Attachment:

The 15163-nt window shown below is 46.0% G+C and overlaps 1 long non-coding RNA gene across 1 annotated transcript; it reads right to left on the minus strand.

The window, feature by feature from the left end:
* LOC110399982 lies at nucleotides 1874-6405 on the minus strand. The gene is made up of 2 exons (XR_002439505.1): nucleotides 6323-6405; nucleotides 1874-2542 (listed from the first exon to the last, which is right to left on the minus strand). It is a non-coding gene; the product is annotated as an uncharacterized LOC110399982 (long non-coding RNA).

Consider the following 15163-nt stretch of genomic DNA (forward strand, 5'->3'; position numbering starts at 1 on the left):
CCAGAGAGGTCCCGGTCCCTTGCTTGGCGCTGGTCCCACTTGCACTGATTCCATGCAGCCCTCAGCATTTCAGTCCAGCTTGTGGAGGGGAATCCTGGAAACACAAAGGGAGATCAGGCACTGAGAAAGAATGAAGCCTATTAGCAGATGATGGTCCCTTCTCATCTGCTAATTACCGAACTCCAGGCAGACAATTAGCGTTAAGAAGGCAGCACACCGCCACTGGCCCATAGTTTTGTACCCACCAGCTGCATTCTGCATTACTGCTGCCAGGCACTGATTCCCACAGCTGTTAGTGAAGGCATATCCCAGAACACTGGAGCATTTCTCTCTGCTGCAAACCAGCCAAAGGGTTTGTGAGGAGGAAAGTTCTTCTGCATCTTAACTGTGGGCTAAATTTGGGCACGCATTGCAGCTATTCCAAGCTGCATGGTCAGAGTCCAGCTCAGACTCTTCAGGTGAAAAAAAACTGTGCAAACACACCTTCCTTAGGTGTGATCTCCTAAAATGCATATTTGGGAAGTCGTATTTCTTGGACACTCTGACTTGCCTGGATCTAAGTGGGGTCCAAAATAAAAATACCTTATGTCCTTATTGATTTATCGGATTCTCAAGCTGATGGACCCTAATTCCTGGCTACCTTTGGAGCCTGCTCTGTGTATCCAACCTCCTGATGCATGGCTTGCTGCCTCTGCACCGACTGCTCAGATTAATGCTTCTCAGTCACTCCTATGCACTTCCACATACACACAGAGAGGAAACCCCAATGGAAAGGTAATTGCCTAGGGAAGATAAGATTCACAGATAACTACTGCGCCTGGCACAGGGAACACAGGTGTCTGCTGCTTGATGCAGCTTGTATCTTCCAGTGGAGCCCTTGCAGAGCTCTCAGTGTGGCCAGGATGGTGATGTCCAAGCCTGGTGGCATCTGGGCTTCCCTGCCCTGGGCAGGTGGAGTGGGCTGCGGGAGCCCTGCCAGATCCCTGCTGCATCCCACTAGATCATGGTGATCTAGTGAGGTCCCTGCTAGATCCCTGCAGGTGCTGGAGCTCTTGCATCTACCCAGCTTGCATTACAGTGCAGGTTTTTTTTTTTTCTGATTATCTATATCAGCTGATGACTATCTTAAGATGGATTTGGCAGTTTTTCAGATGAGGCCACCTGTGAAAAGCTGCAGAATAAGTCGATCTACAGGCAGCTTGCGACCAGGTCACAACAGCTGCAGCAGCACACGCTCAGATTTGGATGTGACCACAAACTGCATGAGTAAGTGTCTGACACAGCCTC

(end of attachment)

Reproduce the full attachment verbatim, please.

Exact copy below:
The 15163-nt window shown below is 46.0% G+C and overlaps 1 long non-coding RNA gene across 1 annotated transcript; it reads right to left on the minus strand.

The window, feature by feature from the left end:
* LOC110399982 lies at nucleotides 1874-6405 on the minus strand. The gene is made up of 2 exons (XR_002439505.1): nucleotides 6323-6405; nucleotides 1874-2542 (listed from the first exon to the last, which is right to left on the minus strand). It is a non-coding gene; the product is annotated as an uncharacterized LOC110399982 (long non-coding RNA).

Consider the following 15163-nt stretch of genomic DNA (forward strand, 5'->3'; position numbering starts at 1 on the left):
CCAGAGAGGTCCCGGTCCCTTGCTTGGCGCTGGTCCCACTTGCACTGATTCCATGCAGCCCTCAGCATTTCAGTCCAGCTTGTGGAGGGGAATCCTGGAAACACAAAGGGAGATCAGGCACTGAGAAAGAATGAAGCCTATTAGCAGATGATGGTCCCTTCTCATCTGCTAATTACCGAACTCCAGGCAGACAATTAGCGTTAAGAAGGCAGCACACCGCCACTGGCCCATAGTTTTGTACCCACCAGCTGCATTCTGCATTACTGCTGCCAGGCACTGATTCCCACAGCTGTTAGTGAAGGCATATCCCAGAACACTGGAGCATTTCTCTCTGCTGCAAACCAGCCAAAGGGTTTGTGAGGAGGAAAGTTCTTCTGCATCTTAACTGTGGGCTAAATTTGGGCACGCATTGCAGCTATTCCAAGCTGCATGGTCAGAGTCCAGCTCAGACTCTTCAGGTGAAAAAAAACTGTGCAAACACACCTTCCTTAGGTGTGATCTCCTAAAATGCATATTTGGGAAGTCGTATTTCTTGGACACTCTGACTTGCCTGGATCTAAGTGGGGTCCAAAATAAAAATACCTTATGTCCTTATTGATTTATCGGATTCTCAAGCTGATGGACCCTAATTCCTGGCTACCTTTGGAGCCTGCTCTGTGTATCCAACCTCCTGATGCATGGCTTGCTGCCTCTGCACCGACTGCTCAGATTAATGCTTCTCAGTCACTCCTATGCACTTCCACATACACACAGAGAGGAAACCCCAATGGAAAGGTAATTGCCTAGGGAAGATAAGATTCACAGATAACTACTGCGCCTGGCACAGGGAACACAGGTGTCTGCTGCTTGATGCAGCTTGTATCTTCCAGTGGAGCCCTTGCAGAGCTCTCAGTGTGGCCAGGATGGTGATGTCCAAGCCTGGTGGCATCTGGGCTTCCCTGCCCTGGGCAGGTGGAGTGGGCTGCGGGAGCCCTGCCAGATCCCTGCTGCATCCCACTAGATCATGGTGATCTAGTGAGGTCCCTGCTAGATCCCTGCAGGTGCTGGAGCTCTTGCATCTACCCAGCTTGCATTACAGTGCAGGTTTTTTTTTTTTCTGATTATCTATATCAGCTGATGACTATCTTAAGATGGATTTGGCAGTTTTTCAGATGAGGCCACCTGTGAAAAGCTGCAGAATAAGTCGATCTACAGGCAGCTTGCGACCAGGTCACAACAGCTGCAGCAGCACACGCTCAGATTTGGATGTGACCACAAACTGCATGAGTAAGTGTCTGACACAGCCTC